In today’s society, education is major part of a child’s life and what helps them pave a road to succeeding in life as well as being proud of themselves for setting and accomplishing goals. Children who receive an education in smaller classes at a young age are said to benefit more in later grades (Chung & Konstantopoulos, 2009). When students receive a good solid foundation at a young age, they are paving the way in order to continue learning and making connections as they learn as well as to continue to enjoy learning as they mature.
Smaller groups are more unified in their daily tasks and actions and allow for learning to be fun and interesting (Funkhouser, 2009). In smaller classes, students experience more and become more involved in learning activities, which allows for more participation and interest and less disruptive behavior. (Finn & Achillles, 2003). Edward Lazear argues that students who attend a smaller class learn more because they experience fewer student disruptions during class time, on average (Krueger & Hanushek, 2000).
With less disruptions and more individualization, students in smaller groups feel more of a sense of belonging. (Achilles, Finn, & Pannozoo, 2003). Small classes rank near the top of the list for student improvement (Achilles, Finn, & Pannozoo, 2003). “But small classes are not a quick fix, however, the research tells us that for maximum effect, small classes should meet these conditions: First,early intervention is important. Start in kindergarten or first grade. Second,the number of students in a class should range from 13 to 17.
Third,if resources are scarce, target implementation by focusing on at-risk students. Fourth,maintain intensity by ensuring that students experience small classes every day, all day. Fifth,small classes should last at least two years for initial ben- efits and three to four years for longest-lasting benefits after the small classes are over. ” (Achilles & Finn, 2003). Although having smaller class sizes is something that seems to be a major benefit in many different ways some research shows how smaller classes cannot be beneficial to the student.
With smaller classes come less kids which in turn allows for less social interaction. Theorist Vygotsky has argued that increased social interaction is directly related to increased cognitive development (McLeod,2007). Coinciding with Vygostsky’s theory, students in larger classes have better socializing abilities as opposed to students in smaller classes who are said to have “poor interactive dynamics” (Pedder, 2006). So does this show that decreased social interaction can lead to decreased cognitive development.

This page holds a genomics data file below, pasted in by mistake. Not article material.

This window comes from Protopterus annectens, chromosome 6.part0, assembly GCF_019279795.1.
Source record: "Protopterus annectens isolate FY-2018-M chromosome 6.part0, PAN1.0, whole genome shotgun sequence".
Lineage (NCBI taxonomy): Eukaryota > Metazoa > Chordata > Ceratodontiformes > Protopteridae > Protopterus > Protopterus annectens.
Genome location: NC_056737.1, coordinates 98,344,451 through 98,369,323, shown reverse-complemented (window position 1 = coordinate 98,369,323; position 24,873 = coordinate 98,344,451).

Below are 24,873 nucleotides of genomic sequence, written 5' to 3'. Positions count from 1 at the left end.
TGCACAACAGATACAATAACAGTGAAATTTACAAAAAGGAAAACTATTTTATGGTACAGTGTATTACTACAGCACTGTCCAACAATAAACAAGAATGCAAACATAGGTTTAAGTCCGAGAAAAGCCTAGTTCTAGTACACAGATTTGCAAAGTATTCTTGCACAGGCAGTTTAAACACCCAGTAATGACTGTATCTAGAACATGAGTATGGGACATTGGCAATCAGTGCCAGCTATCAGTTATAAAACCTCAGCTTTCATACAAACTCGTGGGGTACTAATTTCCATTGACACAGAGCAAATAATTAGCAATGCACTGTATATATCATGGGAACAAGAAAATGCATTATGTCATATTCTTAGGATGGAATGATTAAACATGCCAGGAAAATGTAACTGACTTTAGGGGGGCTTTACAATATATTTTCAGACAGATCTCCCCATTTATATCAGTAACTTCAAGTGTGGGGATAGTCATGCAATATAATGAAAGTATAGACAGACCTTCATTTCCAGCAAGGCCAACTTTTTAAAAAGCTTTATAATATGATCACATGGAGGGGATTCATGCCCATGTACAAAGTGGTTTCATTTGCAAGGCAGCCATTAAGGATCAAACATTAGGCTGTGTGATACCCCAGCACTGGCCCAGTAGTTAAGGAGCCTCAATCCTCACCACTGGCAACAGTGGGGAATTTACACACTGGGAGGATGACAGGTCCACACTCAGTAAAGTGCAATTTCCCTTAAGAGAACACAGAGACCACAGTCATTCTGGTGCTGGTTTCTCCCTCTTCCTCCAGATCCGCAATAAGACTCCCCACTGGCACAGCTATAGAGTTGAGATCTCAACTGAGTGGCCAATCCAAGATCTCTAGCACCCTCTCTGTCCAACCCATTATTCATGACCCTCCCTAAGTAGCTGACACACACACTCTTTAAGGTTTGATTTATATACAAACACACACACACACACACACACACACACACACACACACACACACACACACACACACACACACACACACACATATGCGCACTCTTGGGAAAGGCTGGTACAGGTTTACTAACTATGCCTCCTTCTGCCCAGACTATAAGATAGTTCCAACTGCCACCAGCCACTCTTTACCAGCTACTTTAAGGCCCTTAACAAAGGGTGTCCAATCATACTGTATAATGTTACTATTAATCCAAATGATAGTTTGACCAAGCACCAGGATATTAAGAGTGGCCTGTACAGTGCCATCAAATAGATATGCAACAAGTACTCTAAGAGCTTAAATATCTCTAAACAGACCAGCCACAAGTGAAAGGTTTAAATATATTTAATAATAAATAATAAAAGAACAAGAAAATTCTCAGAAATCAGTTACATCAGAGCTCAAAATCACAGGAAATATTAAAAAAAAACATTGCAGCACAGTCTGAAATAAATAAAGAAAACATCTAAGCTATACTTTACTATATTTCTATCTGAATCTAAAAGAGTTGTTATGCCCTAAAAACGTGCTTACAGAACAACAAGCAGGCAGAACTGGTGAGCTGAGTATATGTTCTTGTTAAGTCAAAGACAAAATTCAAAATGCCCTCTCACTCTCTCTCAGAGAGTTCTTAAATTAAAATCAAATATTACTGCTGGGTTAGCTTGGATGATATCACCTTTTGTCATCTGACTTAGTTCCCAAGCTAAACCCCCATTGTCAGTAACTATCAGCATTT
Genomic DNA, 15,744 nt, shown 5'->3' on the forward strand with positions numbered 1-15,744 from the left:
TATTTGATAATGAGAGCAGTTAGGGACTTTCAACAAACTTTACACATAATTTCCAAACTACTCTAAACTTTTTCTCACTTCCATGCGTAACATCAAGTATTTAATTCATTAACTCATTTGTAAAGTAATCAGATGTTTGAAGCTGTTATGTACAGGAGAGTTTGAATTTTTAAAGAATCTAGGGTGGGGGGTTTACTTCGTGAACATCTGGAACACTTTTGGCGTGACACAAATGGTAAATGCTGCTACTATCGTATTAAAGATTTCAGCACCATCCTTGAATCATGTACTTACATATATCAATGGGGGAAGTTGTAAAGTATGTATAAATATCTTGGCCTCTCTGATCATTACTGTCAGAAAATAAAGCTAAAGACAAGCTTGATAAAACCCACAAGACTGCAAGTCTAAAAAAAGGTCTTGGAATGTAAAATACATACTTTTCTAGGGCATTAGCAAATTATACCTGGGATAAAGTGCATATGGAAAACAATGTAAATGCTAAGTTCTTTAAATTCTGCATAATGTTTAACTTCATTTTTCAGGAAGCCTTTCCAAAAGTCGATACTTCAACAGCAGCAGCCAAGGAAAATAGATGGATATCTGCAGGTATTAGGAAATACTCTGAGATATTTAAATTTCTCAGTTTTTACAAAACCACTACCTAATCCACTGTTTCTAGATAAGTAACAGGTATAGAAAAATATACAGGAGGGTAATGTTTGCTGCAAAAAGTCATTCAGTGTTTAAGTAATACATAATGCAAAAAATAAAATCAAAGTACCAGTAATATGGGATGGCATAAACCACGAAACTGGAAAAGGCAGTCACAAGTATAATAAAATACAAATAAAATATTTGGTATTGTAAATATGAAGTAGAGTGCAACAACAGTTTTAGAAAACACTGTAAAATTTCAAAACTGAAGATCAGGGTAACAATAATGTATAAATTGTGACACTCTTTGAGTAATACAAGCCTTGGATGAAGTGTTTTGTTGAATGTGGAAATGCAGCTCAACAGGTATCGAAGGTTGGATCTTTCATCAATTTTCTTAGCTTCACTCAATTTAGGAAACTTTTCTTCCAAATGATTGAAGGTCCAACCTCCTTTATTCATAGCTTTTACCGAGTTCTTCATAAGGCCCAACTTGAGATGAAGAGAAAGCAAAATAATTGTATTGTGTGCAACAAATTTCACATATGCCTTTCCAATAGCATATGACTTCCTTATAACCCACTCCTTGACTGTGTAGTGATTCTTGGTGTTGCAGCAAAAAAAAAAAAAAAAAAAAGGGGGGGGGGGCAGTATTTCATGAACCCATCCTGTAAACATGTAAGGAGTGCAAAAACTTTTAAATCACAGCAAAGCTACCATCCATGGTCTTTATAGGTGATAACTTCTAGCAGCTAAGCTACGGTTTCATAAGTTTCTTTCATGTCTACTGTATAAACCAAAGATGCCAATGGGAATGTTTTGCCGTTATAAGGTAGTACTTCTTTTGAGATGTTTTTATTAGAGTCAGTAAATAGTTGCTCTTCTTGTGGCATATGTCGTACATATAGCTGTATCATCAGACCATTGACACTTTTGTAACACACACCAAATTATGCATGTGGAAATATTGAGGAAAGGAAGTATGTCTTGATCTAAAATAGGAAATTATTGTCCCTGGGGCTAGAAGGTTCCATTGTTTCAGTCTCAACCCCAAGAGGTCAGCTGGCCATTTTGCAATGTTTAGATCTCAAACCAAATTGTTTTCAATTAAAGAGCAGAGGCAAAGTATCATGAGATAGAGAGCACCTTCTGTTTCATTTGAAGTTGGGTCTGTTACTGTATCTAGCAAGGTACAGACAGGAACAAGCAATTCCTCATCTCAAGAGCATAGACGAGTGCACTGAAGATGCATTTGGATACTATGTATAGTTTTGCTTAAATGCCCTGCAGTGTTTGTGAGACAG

Many say that a child needs to be able to communicate and be able to stand up for themselves in any setting so is a larger class size preparing children more for the years of education and work that lay ahead (Murdoch & Guy, 2002). Studies arguing that smaller class size is not necessary beneficial have said that “further research is needed to help us develop much better understanding of the kinds of strategies and knowledge teachers can adapt for effectively promoting high quality learning opportunities for all pupils in different contexts of class size variation” (Pedder, 2006).
In order to remain with larger class sizes, a solution that has been used is incorporating teacher’s aides in the classroom. A lot of research has been conducted in regards to teacher’s aides and studies have shown that aide in the classroom has no positive impact on student achievement or behavior (Achilles & Finn, 2003). With an additional authoritative figure in the classroom it sometimes creates confusion for the students as to who to listen to especially if the co-teachers are not on the same page with the many aspects of classroom management (Walter-Thomas,1997).
Although co-teachers/teachers aides are provided to help teachers for many teachers, it has been said to be an inconvenience or waste of money for their classroom as the teacher is a my way or no way of running a classroom (Achilles & Finn, 2003). This type of attitude can have a negative effect on teaching techniques as well as negative effects on the students comprehending and learning techniques. In today’s society, many children have different ways of learning and comprehending information.
It is the job of teachers to get to know their students and understand these needs in order to plan their lessons and help the student succeed. Unfortunately, with large class sizes teachers do not always have this opportunity which is why with smaller classes students have a better chance of receiving the attention they deserve and need especially at a young age when they are first beginning school and learning the basics of education.
Statement of Hypothesis(ses) HR 1: To teach one unit on math content and one unit on language arts by content one teacher to seven Pre-Kindergarten students from PS X in Brooklyn, NY over a six week period, three times a week for 45 minute sessions, will increase their overall content knowledge in math and language arts as measured by a math and language arts test.
HR2: To teach one unit on math content and one unit on language arts content by two teachers to twenty-one Pre-Kindergarten students from PS X in Brooklyn, NY over a six week period, three times a week for 45 minute sessions, will decrease their overall content knowledge in math and language arts as measured by a math and language arts test. References Achilles, C. , & Finn, J. D. (1999) Tennessee’s class size study: findings, implications, misconceptions, Educational Evaluation and Policy Analysis, 21(2), 97–109. Achilles, C. & Finn, J. D. (2003). Class Size: Counting Students Can Count. American Education Research Asssociation, 1-4.